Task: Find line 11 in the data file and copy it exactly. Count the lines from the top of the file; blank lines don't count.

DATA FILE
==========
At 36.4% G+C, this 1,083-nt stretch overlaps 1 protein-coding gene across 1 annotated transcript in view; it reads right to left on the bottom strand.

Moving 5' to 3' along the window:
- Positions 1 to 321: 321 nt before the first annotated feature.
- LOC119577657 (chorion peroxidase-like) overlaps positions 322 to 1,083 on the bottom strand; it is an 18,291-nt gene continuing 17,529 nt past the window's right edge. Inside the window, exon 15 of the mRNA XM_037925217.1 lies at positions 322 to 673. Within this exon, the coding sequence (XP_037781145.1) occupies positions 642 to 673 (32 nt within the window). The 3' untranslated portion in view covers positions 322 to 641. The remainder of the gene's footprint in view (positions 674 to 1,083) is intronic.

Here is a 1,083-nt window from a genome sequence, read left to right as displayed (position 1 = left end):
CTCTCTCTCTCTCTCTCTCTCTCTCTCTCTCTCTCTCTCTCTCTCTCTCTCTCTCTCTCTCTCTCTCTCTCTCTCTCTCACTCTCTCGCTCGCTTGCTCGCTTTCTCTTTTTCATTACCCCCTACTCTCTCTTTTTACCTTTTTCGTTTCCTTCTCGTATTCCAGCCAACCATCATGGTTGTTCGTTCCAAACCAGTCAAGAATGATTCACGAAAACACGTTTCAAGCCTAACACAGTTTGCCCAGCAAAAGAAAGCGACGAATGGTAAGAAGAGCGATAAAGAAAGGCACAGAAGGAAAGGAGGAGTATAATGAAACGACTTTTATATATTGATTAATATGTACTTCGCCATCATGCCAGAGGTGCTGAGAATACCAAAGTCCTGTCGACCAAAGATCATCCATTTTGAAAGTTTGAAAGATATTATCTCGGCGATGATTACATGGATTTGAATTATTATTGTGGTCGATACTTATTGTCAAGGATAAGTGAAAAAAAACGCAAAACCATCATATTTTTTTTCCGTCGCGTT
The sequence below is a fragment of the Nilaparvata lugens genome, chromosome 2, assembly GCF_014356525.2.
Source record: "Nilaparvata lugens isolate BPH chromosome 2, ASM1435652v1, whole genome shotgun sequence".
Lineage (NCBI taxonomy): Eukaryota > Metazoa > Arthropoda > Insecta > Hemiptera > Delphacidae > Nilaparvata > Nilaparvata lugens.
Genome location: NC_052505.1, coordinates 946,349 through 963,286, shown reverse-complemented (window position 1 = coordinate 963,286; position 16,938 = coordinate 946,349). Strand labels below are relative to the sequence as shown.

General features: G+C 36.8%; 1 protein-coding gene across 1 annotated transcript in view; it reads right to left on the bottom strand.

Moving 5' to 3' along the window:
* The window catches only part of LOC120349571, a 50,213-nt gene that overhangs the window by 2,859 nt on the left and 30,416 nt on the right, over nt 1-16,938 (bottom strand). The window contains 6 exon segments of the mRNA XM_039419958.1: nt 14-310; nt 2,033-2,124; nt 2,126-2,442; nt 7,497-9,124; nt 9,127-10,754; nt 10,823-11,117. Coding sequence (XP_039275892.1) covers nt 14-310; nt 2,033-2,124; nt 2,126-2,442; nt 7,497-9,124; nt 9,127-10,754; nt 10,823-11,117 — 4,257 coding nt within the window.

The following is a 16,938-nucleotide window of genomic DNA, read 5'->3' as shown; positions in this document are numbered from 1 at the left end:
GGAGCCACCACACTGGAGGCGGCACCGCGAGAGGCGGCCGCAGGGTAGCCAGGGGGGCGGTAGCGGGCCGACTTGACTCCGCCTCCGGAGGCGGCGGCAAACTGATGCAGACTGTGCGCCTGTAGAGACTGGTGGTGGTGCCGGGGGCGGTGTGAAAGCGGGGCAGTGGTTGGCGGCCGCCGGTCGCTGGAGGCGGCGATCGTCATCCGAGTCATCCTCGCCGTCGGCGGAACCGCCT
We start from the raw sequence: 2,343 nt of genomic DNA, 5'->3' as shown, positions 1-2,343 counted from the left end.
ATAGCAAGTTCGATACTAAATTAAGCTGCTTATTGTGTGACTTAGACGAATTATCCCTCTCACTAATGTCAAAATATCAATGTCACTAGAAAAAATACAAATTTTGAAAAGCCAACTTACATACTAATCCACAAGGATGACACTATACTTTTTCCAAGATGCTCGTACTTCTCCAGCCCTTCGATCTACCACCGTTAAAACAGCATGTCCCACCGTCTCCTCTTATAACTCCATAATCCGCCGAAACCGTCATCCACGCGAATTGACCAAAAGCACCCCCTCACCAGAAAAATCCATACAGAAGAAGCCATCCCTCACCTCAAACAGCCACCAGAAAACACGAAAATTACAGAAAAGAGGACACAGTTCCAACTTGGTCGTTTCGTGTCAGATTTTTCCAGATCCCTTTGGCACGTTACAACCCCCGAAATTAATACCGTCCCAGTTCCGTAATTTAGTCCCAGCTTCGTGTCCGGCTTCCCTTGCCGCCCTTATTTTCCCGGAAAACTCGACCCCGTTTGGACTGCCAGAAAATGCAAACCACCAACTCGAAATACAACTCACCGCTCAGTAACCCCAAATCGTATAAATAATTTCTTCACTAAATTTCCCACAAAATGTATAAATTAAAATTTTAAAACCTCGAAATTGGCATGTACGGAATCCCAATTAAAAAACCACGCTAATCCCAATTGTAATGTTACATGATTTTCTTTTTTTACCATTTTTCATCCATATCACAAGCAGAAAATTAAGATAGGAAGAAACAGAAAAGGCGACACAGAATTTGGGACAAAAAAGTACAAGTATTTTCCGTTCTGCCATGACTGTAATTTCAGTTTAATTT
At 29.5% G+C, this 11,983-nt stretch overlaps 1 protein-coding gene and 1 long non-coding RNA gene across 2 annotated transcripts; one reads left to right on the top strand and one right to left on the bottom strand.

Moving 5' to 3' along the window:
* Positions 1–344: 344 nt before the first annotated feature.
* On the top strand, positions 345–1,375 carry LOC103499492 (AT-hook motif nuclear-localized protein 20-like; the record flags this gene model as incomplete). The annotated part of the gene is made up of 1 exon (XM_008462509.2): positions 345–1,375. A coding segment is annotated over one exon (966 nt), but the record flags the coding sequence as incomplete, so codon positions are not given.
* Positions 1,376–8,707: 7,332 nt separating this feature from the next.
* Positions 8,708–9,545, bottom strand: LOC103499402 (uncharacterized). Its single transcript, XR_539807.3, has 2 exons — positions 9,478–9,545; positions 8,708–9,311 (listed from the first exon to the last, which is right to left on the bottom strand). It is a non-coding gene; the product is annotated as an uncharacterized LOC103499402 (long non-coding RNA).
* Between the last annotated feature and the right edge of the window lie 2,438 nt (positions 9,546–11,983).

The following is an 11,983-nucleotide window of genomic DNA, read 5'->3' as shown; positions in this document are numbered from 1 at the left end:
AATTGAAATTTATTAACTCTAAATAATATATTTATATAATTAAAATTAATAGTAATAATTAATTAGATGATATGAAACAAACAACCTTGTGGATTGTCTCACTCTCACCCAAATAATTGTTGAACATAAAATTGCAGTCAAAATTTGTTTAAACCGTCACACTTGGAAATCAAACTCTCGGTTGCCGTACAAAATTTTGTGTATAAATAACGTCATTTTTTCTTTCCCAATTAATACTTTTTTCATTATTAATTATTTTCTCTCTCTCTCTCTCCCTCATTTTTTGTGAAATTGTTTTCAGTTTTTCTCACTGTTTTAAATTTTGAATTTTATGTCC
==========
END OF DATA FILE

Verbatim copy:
General features: G+C 36.8%; 1 protein-coding gene across 1 annotated transcript in view; it reads right to left on the bottom strand.